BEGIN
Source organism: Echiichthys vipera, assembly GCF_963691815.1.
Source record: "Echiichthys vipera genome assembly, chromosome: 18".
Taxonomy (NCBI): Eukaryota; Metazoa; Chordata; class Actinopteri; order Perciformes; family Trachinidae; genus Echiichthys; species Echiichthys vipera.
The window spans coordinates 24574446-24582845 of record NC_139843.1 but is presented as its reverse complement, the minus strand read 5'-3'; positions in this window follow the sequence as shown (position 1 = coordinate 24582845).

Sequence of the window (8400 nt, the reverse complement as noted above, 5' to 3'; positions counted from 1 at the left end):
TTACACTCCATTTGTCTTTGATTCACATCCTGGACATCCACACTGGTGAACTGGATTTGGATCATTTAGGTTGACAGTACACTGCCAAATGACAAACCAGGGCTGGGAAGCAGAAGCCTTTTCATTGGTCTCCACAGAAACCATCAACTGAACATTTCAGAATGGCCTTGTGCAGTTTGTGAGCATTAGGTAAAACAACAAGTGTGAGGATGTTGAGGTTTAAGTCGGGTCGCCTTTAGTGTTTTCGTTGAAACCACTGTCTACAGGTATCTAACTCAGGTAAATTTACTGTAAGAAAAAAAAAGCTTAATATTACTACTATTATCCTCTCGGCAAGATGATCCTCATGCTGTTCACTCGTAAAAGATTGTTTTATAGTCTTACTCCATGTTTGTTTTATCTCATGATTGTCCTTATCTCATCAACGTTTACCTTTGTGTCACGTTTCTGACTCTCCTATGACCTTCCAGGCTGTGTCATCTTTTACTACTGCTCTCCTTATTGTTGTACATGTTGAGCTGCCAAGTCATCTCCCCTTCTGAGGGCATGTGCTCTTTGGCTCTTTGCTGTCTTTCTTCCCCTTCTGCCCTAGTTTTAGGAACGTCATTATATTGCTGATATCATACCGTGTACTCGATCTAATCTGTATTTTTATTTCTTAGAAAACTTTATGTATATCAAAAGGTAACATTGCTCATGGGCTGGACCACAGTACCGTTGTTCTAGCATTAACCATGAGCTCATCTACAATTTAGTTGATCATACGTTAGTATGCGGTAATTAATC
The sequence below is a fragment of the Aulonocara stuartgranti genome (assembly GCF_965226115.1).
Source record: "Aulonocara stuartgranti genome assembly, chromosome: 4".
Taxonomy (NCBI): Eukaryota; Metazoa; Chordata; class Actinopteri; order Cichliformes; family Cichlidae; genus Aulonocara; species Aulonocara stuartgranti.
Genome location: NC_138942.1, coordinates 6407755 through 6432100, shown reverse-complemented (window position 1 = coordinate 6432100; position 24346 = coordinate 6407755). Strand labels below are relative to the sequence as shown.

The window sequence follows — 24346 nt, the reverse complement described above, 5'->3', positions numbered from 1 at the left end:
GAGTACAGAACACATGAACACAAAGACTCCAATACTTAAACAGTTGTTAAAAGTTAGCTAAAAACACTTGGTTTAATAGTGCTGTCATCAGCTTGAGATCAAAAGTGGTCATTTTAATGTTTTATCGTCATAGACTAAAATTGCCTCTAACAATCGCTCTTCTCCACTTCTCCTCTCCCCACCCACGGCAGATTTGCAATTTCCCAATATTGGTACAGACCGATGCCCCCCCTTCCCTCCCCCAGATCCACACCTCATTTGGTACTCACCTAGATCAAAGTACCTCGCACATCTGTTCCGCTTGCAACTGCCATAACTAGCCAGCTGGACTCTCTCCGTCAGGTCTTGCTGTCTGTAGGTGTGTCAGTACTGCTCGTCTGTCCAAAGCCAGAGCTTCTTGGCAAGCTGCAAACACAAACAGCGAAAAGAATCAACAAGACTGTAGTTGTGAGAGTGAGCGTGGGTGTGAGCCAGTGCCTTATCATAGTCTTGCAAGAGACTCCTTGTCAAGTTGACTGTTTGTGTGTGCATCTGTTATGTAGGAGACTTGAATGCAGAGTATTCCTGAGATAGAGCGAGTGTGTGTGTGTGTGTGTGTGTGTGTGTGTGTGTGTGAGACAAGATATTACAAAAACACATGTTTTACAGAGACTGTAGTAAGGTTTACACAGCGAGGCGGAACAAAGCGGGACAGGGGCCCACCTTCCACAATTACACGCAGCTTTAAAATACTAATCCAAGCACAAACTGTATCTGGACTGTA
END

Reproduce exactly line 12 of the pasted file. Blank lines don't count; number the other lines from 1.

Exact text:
GAGTACAGAACACATGAACACAAAGACTCCAATACTTAAACAGTTGTTAAAAGTTAGCTAAAAACACTTGGTTTAATAGTGCTGTCATCAGCTTGAGATCAAAAGTGGTCATTTTAATGTTTTATCGTCATAGACTAAAATTGCCTCTAACAATCGCTCTTCTCCACTTCTCCTCTCCCCACCCACGGCAGATTTGCAATTTCCCAATATTGGTACAGACCGATGCCCCCCCTTCCCTCCCCCAGATCCACACCTCATTTGGTACTCACCTAGATCAAAGTACCTCGCACATCTGTTCCGCTTGCAACTGCCATAACTAGCCAGCTGGACTCTCTCCGTCAGGTCTTGCTGTCTGTAGGTGTGTCAGTACTGCTCGTCTGTCCAAAGCCAGAGCTTCTTGGCAAGCTGCAAACACAAACAGCGAAAAGAATCAACAAGACTGTAGTTGTGAGAGTGAGCGTGGGTGTGAGCCAGTGCCTTATCATAGTCTTGCAAGAGACTCCTTGTCAAGTTGACTGTTTGTGTGTGCATCTGTTATGTAGGAGACTTGAATGCAGAGTATTCCTGAGATAGAGCGAGTGTGTGTGTGTGTGTGTGTGTGTGTGTGTGTGTGTGAGACAAGATATTACAAAAACACATGTTTTACAGAGACTGTAGTAAGGTTTACACAGCGAGGCGGAACAAAGCGGGACAGGGGCCCACCTTCCACAATTACACGCAGCTTTAAAATACTAATCCAAGCACAAACTGTATCTGGACTGTA